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Spotlight: The US$420mn Mexico Valley infra plan

Bnamericas Published: Friday, April 01, 2022
Spotlight: The US$420mn Mexico Valley infra plan

The agrarian, territorial and urban development ministry (Sedatu) is carrying out an 8.3bn-peso (US$419mn) plan covering Mexico state and Hidalgo, including access works for the Felipe Ángeles international airport (AIFA).

The plan was published in 2020 and will be implemented “within the term of the current federal administration,” which ends in 2024, a Sedatu spokesperson confirmed to BNamericas.

It focuses on the north of the Mexico valley and details strategies related to water infrastructure, housing, urban mobility, sustainability, among others. 

One aim is to promote AIFA, so that “the valley’s metropolitan area can benefit from [it], anticipate infrastructure, services, housing, mobility, and facility needs, as well as promoting better use of that territory.”

Analyses identified several issues that need to be addressed around AIFA, especially hydrological sustainability, which is at risk due to overexploitation and lack of infrastructure.

“If the problem is not solved, the situation will prevail and future demands will not be addressed, which puts the zone in a fragile state. Therefore, water sustainability is the main obstacle to urban development,” according to the plan.

Proposed solutions involve meteorological analyses, a new pluvial sewage network with a 100-year useful life, and building regulating basins. 

Clean water scarcity will be addressed by regulating hydrological resources, for example, via sanctions for wasting water.

The 745l/s Valle del Mezquital and 5,000l/s Tecolutla-Necaxa aqueducts, as well as the Zumpango, Gran Canal-Tultitlán and Tecámac treatment plants, are also mentioned as potential solutions.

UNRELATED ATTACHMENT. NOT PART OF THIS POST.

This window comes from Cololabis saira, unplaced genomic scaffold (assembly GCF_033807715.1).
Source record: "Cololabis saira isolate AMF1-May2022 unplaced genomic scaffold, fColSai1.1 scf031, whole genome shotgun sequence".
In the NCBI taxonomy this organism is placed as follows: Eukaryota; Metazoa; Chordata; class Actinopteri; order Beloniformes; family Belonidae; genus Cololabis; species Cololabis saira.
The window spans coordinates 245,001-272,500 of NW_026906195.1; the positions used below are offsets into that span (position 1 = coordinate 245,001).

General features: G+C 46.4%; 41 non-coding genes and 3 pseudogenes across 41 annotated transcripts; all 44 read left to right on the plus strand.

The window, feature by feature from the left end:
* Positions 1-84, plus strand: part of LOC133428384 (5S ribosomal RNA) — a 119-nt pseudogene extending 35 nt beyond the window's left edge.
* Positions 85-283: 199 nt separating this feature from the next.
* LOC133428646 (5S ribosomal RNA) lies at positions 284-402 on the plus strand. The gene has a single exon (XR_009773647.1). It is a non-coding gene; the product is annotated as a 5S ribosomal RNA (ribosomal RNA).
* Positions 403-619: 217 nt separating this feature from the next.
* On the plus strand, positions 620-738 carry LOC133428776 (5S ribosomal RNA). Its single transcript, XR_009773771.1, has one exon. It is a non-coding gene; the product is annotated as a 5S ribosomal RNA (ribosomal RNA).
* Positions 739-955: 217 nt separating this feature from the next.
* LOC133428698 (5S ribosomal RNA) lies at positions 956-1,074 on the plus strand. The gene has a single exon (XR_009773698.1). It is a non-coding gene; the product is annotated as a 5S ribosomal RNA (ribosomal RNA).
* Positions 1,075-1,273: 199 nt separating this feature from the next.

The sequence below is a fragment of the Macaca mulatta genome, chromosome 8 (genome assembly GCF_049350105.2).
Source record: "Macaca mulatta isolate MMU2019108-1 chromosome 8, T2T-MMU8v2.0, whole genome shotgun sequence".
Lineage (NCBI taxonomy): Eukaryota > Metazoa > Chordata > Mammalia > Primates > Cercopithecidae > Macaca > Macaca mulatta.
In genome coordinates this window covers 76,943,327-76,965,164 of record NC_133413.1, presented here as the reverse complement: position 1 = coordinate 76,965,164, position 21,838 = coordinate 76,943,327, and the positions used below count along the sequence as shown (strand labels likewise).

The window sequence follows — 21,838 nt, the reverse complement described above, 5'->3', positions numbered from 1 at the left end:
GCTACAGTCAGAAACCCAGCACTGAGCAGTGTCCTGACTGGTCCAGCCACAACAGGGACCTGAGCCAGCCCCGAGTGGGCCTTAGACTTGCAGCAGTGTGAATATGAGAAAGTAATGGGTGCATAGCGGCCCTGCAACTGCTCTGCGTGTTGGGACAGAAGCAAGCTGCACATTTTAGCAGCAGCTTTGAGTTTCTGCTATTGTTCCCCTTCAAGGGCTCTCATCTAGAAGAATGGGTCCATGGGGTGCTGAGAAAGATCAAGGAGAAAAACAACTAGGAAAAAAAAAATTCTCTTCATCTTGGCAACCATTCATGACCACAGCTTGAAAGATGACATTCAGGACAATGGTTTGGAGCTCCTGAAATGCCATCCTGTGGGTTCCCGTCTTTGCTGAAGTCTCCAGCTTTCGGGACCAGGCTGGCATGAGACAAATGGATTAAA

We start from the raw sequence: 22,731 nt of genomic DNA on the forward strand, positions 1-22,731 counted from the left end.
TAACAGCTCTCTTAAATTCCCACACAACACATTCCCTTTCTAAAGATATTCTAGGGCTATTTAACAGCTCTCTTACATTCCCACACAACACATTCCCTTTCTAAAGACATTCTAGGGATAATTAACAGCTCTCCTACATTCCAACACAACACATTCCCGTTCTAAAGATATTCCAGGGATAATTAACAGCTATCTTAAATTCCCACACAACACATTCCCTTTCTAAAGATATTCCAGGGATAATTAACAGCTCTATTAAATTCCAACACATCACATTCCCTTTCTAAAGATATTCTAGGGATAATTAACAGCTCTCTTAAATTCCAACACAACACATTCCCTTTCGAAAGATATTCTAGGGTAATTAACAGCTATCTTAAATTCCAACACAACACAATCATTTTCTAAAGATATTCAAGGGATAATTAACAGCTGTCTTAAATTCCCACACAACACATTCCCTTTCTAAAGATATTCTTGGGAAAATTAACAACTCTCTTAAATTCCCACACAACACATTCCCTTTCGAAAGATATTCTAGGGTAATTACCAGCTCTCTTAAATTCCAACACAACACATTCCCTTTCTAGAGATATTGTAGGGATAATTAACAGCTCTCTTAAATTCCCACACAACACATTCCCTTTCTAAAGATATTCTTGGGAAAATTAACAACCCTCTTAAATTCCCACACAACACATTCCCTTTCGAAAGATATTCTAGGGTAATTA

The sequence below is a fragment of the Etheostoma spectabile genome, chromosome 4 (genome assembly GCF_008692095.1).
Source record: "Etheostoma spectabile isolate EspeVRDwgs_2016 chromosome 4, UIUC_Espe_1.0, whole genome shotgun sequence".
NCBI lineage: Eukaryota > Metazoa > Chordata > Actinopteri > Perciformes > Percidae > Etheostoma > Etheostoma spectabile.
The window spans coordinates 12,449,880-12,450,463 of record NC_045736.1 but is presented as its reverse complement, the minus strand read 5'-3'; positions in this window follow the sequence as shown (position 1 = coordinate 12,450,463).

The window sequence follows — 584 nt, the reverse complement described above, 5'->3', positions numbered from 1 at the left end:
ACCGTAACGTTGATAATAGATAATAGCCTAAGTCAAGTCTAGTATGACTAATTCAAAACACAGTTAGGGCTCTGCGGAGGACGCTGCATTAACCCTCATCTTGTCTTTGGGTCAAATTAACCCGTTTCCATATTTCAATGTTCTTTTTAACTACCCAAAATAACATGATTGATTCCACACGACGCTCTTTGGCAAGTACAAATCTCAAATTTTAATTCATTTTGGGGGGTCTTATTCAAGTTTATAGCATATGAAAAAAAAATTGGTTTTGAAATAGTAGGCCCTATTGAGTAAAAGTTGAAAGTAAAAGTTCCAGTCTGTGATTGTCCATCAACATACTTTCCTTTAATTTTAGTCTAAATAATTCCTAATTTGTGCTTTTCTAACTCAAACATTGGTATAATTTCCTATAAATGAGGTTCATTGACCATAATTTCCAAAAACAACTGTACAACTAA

Sedatu said the water projects will demand at least 2.7bn pesos.

Transport infrastructure has been identified as deficient. “Although there is a [variety] of roads and highways, they do not connect the municipalities and only Tultitlán offers high-capacity passenger transport systems like the suburban train and Mexibús.”

Other localities rely on concessional transport, which exposes passengers to crime, the plan said.

To solve the problem, an extension of the suburban train is planned, as are expansions of Mexibús BRT lines No. 1, No. 2 and No. 4. A new BRT line is planned between Mexipuerto Ciudad Azteca and Mexico City’s international airport.

Complementary works involve modernizing the Buenavista modal transfer center (Cetram), Fortuna station of the suburban train that connects Mexico City metro line No. 6, and building other Cetrams at AIFA, Tizayuca, plus the Platah logistics park in Hidalgo state.

Highway works involve the construction of the Toluca-Naucalpan link, finishing the Siervo de la Nación highway, and the Río de los Remedios, Las Armas, and Luis Donaldo Colosio stretches of the Naucalpan-Ecatepec highway.

The Vaso Regulador-Lomas Verdes-La Cúspide connection, the Chamapa-La Venta/Mexico City-Toluca road, connecting Viaducto Bicentenario and the Tepalcapa-Mexiquense beltway, among others, will also improve mobility. AIFA access roads, the Tonanitla highway, and the modernization of the Mexico City-Pachuca highway are also mentioned. 

Sedatu did not provide details on the schedule or budgets because the projects are interinstitutional efforts.

The ministry plans urban works in areas surrounding AIFA for 4.2bn pesos, including rehabilitation of parks and hospitals, expected to be carried out in collaboration with local authorities.

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